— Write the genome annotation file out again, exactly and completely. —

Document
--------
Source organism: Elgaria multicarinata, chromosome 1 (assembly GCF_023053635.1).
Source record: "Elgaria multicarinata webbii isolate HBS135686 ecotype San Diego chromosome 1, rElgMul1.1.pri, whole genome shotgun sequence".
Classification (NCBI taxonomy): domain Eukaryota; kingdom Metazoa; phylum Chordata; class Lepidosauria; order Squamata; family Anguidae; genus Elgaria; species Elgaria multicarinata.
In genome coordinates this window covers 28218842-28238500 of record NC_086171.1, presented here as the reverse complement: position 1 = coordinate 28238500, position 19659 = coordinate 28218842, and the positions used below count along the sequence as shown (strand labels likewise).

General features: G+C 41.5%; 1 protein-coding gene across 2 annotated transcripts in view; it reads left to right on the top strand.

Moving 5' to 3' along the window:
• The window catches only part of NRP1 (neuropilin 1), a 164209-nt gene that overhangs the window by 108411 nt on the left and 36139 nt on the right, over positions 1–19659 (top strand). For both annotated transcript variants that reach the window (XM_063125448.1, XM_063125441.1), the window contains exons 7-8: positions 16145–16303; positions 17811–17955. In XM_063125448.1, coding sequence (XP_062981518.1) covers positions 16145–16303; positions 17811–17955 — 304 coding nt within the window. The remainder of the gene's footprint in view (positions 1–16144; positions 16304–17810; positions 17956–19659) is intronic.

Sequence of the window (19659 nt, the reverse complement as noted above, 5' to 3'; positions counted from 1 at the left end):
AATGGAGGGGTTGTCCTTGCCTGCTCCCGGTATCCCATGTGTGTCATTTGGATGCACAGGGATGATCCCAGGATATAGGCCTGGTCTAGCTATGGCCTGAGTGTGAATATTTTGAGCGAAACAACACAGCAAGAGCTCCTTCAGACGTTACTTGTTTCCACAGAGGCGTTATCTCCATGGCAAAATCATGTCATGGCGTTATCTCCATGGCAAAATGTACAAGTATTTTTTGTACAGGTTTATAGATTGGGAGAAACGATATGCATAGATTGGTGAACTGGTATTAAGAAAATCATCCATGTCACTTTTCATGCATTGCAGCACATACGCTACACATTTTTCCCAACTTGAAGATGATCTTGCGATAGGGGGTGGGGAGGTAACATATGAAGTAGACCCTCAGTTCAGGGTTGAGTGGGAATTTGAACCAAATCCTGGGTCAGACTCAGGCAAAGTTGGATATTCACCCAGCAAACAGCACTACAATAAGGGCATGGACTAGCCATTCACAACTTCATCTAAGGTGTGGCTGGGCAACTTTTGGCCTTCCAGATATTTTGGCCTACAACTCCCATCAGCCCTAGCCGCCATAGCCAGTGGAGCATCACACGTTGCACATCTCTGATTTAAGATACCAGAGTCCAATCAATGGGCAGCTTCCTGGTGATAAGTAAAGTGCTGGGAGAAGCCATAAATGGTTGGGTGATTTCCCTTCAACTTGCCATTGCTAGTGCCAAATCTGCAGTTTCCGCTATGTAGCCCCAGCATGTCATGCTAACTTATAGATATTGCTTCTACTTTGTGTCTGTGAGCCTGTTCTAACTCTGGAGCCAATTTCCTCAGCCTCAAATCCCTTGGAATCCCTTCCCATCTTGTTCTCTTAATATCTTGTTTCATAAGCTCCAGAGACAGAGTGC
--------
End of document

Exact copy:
Source organism: Elgaria multicarinata, chromosome 1 (assembly GCF_023053635.1).
Source record: "Elgaria multicarinata webbii isolate HBS135686 ecotype San Diego chromosome 1, rElgMul1.1.pri, whole genome shotgun sequence".
Classification (NCBI taxonomy): domain Eukaryota; kingdom Metazoa; phylum Chordata; class Lepidosauria; order Squamata; family Anguidae; genus Elgaria; species Elgaria multicarinata.
In genome coordinates this window covers 28218842-28238500 of record NC_086171.1, presented here as the reverse complement: position 1 = coordinate 28238500, position 19659 = coordinate 28218842, and the positions used below count along the sequence as shown (strand labels likewise).

General features: G+C 41.5%; 1 protein-coding gene across 2 annotated transcripts in view; it reads left to right on the top strand.

Moving 5' to 3' along the window:
• The window catches only part of NRP1 (neuropilin 1), a 164209-nt gene that overhangs the window by 108411 nt on the left and 36139 nt on the right, over positions 1–19659 (top strand). For both annotated transcript variants that reach the window (XM_063125448.1, XM_063125441.1), the window contains exons 7-8: positions 16145–16303; positions 17811–17955. In XM_063125448.1, coding sequence (XP_062981518.1) covers positions 16145–16303; positions 17811–17955 — 304 coding nt within the window. The remainder of the gene's footprint in view (positions 1–16144; positions 16304–17810; positions 17956–19659) is intronic.

Sequence of the window (19659 nt, the reverse complement as noted above, 5' to 3'; positions counted from 1 at the left end):
AATGGAGGGGTTGTCCTTGCCTGCTCCCGGTATCCCATGTGTGTCATTTGGATGCACAGGGATGATCCCAGGATATAGGCCTGGTCTAGCTATGGCCTGAGTGTGAATATTTTGAGCGAAACAACACAGCAAGAGCTCCTTCAGACGTTACTTGTTTCCACAGAGGCGTTATCTCCATGGCAAAATCATGTCATGGCGTTATCTCCATGGCAAAATGTACAAGTATTTTTTGTACAGGTTTATAGATTGGGAGAAACGATATGCATAGATTGGTGAACTGGTATTAAGAAAATCATCCATGTCACTTTTCATGCATTGCAGCACATACGCTACACATTTTTCCCAACTTGAAGATGATCTTGCGATAGGGGGTGGGGAGGTAACATATGAAGTAGACCCTCAGTTCAGGGTTGAGTGGGAATTTGAACCAAATCCTGGGTCAGACTCAGGCAAAGTTGGATATTCACCCAGCAAACAGCACTACAATAAGGGCATGGACTAGCCATTCACAACTTCATCTAAGGTGTGGCTGGGCAACTTTTGGCCTTCCAGATATTTTGGCCTACAACTCCCATCAGCCCTAGCCGCCATAGCCAGTGGAGCATCACACGTTGCACATCTCTGATTTAAGATACCAGAGTCCAATCAATGGGCAGCTTCCTGGTGATAAGTAAAGTGCTGGGAGAAGCCATAAATGGTTGGGTGATTTCCCTTCAACTTGCCATTGCTAGTGCCAAATCTGCAGTTTCCGCTATGTAGCCCCAGCATGTCATGCTAACTTATAGATATTGCTTCTACTTTGTGTCTGTGAGCCTGTTCTAACTCTGGAGCCAATTTCCTCAGCCTCAAATCCCTTGGAATCCCTTCCCATCTTGTTCTCTTAATATCTTGTTTCATAAGCTCCAGAGACAGAGTGC